Orders of the Day — Sea Fish Industry Bill

Part of the debate – in the House of Commons at 12:00 am on 14th November 1961.

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Photo of Captain Hon. Richard Stanley Captain Hon. Richard Stanley , North Fylde 12:00 am, 14th November 1961

I feel rather like a poacher. I feel that I am poaching some of the time of Scottish Members. We hear a lot from Scottish Members in these debates. With the salmon season coming in, they seem to have become even more voluble.

I wish to talk about the provisions of the Bill which relate to white fish. Here I should like to congratulate the Minister on the Bill. There is no doubt that the people in the industry to whom I have spoken are delighted at what the Bill proposes to do. It sounded rather like a gastronomical talk when my right hon. Friend the Minister spoke about salmon and oysters, but when my hon. Friend the Member for Bodmin (Mr. Marshall) referred to pilchards we came back to reality.

I am pleased that the Government are hopeful—I suppose they could not be much more than that—that we shall not have any more subsidies for white fish in ten years' time. I think that the industry itself is a little optimistic here. I have an awful feeling that perhaps in eight year's time the Minister will come to the House and say that, because of a financial crisis or something like that, the Bill must be extended for another five years. I feel that the Bill will put the industry on a very sound footing.

I was pleased to hear my right hon. Friend say that trawlers could make five instead of three trips to distant waters. If a firm had four new trawlers, one could do twenty trips while the other three concentrated on middle-water fishing. That is something which the industry particularly wants.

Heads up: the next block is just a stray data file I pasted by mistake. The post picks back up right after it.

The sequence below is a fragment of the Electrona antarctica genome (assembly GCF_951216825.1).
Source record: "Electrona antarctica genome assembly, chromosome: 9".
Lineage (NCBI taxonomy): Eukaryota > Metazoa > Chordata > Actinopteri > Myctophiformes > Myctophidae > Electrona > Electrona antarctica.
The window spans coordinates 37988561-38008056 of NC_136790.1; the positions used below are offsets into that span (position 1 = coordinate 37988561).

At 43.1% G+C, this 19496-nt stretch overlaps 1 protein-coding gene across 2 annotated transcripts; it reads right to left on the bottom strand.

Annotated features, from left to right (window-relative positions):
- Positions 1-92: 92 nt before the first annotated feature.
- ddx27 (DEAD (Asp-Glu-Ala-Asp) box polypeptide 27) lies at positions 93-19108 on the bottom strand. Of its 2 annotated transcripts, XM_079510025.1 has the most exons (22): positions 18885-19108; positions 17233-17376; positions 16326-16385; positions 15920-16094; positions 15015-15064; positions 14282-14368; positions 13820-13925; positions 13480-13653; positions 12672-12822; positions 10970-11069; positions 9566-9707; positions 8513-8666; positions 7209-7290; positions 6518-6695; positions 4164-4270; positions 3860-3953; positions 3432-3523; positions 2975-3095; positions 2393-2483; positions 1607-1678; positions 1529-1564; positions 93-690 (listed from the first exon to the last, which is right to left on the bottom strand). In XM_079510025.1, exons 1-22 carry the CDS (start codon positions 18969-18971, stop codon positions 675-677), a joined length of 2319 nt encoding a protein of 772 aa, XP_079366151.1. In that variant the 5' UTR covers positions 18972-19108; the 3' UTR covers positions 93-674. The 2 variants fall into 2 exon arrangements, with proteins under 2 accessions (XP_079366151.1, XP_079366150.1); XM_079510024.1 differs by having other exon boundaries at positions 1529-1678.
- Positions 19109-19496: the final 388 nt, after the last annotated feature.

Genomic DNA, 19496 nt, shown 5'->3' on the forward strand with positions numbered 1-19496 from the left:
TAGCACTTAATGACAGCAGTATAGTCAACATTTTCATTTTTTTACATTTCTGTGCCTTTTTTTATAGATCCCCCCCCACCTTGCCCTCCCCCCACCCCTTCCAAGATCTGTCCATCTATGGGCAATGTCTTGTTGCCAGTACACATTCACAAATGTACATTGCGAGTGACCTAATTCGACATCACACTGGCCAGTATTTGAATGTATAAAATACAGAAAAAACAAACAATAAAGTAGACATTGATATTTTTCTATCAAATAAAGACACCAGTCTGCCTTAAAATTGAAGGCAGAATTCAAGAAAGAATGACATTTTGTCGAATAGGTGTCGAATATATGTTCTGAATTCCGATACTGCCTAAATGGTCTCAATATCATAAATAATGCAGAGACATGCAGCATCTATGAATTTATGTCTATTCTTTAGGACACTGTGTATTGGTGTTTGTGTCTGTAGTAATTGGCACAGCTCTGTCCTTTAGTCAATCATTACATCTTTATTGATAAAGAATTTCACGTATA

I now turn to the question of replacement. I know that the Minister thinks that for every two tons of shipping which is scrapped one ton is built. There is a firm in my constituency which believes that if it can sell a trawler for export, having paid off all its grants and loans, it should be allowed to apply again for another grant and loan for a new vessel. It feels that in this way it would be helping the export trade.

I should now like to say a few words about Icelandic fishing. Could not boats fish there the whole year round? Obviously they cannot fish all over the Icelandic fisheries, but I think the industry would like the chance to fish in certain parts for twelve months of the year.

I agree that there must be a minimum price for fish. No doubt when more fish comes into this country the price will take a nosedive. Many of the trawlers will come back with uneconomical catches. That leads me to say that I do not believe that the trawling industry as a whole does nearly enough propaganda. In many large villages inland, even in some very small towns, there is not a fishmonger. Fish is not like other produce, such as milk, meat or vegetables, which is sold from lorries which travel round the villages and towns. I have never seen that happen with fish. It is true, perhaps, that not all the fish can be carried around, but if the van called on, say, a Tuesday or a Friday, orders could be taken for what people wanted in two or three days' time. By doing this, much more fish would be sold. Therefore, if the additional fish come in and are available, by selling them the industry can be made as prosperous as we want it to be. I regard the Bill as an excellent one.